Should the City Pay Councilmembers' Legal Fees?
A request by Jim Oddie and Malia Vella to be reimbursed for the costs of defending their names highlights the economics of running for public office.
Malia Vella and Jim Oddie asked the city to pay their city-related legal fees, though Oddie later dropped his request.
File photo Jim Oddie
An Alameda County civil grand jury report released this summer reignited residual anger among some in the city that two councilmembers violated the City Charter by pressuring the city manager to hire a fire chief endorsed by the local firefighters union. When the Alameda City Council was asked to provide the grand jury with an official response to their determination that Councilmember Jim Oddie and Malia Vella violated the city’s guiding document, the hearing provided residents another opportunity to register their discontent. One person demanded that Vella resign. Just prior to the July 16 meeting, an Alameda resident had served Oddie with a notice to recall.
But amid the rancor, a number of public speakers made repeated references to perhaps the next chapter in Alameda’s long municipal nightmare — a demand by the councilmembers for the city to pay legal costs associated with their defense against the charges made by Jill Keimach, the former city manager who accused each of political interference and later secretly recorded them in an effort to obtain evidence of their alleged wrongdoing.
Both Oddie and Vella filed claims with the city last year in an effort to recoup roughly $90,000 each in legal bills accrued in their defense of Keimach’s allegations. Behind the scenes, there has been an effort to persuade the city council to indemnify Oddie and Vella, under the theory the accusations against them were made while performing the duties of their office. For example, the infamous surreptitious recording of the meeting involving Keimach, Oddie, and Vella was portrayed by each as a business meeting and, in fact, occurred at City Hall. In many other cities, potential exposure to legal claims made against an elected official in the course of their duties is covered by the city. For Oddie and Vella, however, this did not happen and it remains unclear why.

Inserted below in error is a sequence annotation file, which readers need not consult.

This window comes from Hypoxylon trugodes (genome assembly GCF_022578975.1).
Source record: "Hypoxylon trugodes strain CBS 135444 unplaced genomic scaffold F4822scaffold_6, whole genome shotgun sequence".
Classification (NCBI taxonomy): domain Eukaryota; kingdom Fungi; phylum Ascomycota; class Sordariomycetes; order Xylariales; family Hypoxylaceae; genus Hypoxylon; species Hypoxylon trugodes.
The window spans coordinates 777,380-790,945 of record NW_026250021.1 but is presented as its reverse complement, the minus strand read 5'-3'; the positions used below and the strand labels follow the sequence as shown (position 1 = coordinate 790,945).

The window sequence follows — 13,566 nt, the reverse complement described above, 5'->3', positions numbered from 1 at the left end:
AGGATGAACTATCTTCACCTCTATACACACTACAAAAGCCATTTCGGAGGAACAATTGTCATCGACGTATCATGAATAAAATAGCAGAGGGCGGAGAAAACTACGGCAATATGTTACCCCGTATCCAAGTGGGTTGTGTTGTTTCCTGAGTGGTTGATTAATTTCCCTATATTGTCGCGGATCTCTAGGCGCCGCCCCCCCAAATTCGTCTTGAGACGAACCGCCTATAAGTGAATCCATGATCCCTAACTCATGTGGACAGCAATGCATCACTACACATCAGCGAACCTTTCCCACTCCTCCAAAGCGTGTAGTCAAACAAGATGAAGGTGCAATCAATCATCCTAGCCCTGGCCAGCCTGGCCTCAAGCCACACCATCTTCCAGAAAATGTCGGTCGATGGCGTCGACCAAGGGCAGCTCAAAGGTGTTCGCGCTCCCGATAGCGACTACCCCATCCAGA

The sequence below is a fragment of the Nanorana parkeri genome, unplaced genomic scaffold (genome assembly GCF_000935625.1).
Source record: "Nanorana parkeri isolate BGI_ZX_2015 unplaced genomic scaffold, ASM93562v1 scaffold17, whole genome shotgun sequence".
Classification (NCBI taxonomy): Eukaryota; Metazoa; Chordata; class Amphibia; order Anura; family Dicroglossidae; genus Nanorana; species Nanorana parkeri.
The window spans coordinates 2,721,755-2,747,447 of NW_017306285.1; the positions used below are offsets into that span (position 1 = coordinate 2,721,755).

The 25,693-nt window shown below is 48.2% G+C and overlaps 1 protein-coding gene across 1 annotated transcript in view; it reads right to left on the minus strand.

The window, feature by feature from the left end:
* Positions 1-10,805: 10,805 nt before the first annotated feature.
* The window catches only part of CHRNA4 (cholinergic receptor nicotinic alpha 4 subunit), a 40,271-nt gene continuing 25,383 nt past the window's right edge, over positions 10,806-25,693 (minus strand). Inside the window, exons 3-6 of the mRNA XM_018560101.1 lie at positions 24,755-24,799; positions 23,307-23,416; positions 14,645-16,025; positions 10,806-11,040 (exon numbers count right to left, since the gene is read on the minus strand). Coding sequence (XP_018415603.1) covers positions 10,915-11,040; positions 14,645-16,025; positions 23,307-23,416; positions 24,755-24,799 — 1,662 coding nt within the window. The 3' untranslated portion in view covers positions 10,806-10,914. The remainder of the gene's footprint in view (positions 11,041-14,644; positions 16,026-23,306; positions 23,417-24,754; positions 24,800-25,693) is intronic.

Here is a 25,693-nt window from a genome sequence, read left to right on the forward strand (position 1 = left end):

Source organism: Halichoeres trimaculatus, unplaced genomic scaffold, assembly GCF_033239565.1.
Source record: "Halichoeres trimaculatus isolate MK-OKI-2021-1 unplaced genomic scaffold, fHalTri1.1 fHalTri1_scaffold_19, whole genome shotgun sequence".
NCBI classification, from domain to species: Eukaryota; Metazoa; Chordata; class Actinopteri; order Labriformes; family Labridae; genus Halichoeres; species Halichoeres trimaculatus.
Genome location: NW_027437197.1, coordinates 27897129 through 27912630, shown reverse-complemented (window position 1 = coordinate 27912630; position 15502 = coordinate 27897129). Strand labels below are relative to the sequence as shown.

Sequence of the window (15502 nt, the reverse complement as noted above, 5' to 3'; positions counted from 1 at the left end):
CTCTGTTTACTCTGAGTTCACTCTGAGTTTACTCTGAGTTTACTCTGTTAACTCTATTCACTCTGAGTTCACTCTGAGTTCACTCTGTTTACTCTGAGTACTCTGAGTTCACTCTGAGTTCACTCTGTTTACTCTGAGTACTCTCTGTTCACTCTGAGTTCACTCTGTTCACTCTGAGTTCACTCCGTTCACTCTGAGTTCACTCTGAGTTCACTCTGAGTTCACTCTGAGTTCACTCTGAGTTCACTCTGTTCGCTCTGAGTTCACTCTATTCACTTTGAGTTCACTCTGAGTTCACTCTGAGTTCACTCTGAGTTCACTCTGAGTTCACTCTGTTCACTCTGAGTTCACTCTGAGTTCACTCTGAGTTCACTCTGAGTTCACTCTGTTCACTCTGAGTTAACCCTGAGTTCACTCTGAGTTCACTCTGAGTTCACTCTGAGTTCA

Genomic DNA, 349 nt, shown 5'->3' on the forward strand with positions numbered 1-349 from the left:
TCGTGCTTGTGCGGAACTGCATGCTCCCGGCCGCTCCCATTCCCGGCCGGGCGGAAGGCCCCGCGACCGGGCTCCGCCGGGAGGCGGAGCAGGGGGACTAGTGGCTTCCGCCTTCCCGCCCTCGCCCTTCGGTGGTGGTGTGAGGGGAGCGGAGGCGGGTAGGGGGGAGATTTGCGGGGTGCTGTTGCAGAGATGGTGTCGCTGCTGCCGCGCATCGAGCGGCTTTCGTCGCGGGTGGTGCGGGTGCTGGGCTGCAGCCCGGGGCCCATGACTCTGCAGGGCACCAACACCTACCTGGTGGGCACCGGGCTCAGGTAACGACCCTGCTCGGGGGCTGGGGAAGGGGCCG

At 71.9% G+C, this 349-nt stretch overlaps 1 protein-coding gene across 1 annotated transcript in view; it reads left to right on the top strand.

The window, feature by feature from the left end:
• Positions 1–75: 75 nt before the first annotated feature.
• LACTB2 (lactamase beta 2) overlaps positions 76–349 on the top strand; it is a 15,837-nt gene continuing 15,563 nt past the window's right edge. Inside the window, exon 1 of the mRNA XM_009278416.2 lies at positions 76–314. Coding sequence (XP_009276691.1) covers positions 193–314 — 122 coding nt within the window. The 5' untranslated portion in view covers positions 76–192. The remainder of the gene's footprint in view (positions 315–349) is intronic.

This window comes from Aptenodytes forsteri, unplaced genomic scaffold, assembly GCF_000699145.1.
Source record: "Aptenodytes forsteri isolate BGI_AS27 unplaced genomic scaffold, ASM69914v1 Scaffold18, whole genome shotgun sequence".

The issue is larger than merely whether Oddie and Vella are compensated for their legal fees. If elected officials are at risk of incurring huge personal expenses for a job that only pays $50 per meeting, that might discourage people without great resources from choosing to seek elected office in the city.
Vella said in an interview that some blame lies at the feet of former Alameda City Attorney Janet Kern, who retired last December. An independent investigation of the allegations released in May 2018 revealed that Keimach alleged Kern had given her the legal go-ahead beforehand to secretly record the meeting with Oddie and Vella. Kern denies doing so.
“Kern should have disclosed to us that she was subject to a potential investigation,” Vella said. “We should not have had to wait several months to find out that she was. All she said to me was that she could not represent me and she just left it at that.” The councilmembers’ requests to be made whole has only further inflamed a section of the Alameda’s electorate that is already seething over both the independent investigation last year and the grand jury report and a sense that corruption has taken over City Hall.
The Alameda City Council appeared particularly sensitive to this sentiment when it formally accepted the findings of the grand jury, without any equivocation last July, despite a number of glaring errors in the report.